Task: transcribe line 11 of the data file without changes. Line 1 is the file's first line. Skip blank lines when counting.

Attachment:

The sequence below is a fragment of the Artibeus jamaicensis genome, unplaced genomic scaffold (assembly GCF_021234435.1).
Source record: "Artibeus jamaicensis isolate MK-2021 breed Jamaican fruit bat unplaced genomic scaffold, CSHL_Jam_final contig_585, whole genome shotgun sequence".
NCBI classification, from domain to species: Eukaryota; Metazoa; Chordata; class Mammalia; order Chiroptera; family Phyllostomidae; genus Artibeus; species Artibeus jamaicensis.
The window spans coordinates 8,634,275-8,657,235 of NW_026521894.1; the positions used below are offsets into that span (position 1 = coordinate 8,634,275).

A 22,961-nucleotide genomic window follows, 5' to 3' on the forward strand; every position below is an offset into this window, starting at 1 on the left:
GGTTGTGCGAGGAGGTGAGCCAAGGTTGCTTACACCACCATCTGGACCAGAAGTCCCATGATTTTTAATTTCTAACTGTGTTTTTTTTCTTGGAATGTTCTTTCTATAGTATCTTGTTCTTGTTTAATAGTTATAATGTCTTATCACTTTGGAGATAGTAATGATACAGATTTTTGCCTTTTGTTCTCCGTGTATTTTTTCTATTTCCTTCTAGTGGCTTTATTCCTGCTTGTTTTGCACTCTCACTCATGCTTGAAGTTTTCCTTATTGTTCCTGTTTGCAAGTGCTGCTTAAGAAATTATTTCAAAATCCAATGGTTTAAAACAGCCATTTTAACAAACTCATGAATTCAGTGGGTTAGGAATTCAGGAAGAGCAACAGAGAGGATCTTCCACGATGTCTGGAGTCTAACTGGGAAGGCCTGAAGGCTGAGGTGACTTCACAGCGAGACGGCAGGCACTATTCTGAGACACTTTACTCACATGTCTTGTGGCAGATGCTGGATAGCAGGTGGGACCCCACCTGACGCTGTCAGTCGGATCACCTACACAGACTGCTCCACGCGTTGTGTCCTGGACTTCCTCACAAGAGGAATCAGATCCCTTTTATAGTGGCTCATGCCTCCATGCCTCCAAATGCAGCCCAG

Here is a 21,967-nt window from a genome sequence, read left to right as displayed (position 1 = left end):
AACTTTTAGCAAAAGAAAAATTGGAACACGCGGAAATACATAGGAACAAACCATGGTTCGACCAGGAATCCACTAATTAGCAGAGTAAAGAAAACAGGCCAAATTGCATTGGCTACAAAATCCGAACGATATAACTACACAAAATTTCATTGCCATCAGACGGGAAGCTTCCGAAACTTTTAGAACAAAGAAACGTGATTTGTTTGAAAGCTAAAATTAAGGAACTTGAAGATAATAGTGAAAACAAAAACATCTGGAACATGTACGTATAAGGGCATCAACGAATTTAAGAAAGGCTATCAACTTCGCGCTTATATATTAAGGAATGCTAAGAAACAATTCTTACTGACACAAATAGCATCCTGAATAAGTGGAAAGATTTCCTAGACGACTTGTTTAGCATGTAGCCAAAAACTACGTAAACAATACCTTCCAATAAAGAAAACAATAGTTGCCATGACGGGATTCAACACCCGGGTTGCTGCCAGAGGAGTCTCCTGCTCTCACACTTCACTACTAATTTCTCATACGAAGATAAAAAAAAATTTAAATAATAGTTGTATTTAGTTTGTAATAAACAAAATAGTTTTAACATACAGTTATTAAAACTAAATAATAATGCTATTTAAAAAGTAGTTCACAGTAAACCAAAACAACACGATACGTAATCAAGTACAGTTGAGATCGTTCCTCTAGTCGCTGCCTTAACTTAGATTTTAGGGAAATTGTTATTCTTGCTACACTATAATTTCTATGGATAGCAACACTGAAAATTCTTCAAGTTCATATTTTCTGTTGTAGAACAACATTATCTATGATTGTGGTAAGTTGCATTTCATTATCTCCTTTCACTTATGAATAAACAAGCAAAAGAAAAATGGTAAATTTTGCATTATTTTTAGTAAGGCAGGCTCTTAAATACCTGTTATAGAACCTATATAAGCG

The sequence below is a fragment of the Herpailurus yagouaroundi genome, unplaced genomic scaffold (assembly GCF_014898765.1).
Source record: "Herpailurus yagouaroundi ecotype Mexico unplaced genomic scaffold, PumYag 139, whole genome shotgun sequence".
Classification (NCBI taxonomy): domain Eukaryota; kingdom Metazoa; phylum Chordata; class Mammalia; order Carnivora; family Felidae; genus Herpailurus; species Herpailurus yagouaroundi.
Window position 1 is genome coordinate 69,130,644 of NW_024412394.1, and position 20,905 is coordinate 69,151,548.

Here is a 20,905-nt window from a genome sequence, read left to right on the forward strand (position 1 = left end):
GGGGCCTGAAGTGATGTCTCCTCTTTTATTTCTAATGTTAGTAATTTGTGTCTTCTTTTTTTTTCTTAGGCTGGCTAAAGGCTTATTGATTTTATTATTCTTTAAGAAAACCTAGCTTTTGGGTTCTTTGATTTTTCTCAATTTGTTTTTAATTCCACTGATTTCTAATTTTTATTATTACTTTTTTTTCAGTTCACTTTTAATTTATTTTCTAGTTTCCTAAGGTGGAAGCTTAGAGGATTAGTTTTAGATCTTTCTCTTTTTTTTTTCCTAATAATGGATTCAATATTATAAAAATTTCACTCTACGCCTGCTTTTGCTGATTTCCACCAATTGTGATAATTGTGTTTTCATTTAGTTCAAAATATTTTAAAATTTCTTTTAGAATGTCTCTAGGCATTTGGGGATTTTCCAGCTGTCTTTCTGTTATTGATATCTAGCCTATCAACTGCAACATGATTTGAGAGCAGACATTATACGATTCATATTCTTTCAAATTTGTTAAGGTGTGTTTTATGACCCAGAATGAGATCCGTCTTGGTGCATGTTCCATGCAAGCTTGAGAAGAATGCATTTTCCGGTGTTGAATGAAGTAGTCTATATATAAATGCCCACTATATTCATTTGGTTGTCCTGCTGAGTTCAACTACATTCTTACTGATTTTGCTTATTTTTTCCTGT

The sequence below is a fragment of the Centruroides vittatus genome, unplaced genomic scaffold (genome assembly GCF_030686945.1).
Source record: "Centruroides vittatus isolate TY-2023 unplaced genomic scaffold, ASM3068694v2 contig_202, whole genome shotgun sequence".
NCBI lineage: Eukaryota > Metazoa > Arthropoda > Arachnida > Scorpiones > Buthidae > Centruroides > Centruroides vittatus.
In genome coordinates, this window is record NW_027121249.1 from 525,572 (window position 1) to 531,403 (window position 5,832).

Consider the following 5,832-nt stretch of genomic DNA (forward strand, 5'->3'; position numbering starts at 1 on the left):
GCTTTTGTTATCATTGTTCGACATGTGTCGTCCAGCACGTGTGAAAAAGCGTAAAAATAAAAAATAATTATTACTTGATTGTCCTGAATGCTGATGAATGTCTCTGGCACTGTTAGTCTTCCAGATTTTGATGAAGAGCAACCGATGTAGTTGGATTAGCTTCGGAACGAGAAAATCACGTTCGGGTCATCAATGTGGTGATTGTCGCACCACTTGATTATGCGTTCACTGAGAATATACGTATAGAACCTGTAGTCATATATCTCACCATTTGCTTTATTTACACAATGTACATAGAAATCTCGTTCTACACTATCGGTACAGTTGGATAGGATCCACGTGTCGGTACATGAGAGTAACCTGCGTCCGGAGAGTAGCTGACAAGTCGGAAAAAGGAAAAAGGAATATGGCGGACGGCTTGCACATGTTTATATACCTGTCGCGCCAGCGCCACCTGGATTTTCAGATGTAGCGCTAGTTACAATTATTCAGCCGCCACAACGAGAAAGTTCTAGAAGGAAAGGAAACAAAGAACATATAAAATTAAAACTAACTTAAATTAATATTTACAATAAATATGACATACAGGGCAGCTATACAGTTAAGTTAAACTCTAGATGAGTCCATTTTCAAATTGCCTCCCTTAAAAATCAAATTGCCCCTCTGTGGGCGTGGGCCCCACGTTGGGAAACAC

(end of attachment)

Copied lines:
Classification (NCBI taxonomy): domain Eukaryota; kingdom Metazoa; phylum Chordata; class Mammalia; order Carnivora; family Felidae; genus Herpailurus; species Herpailurus yagouaroundi.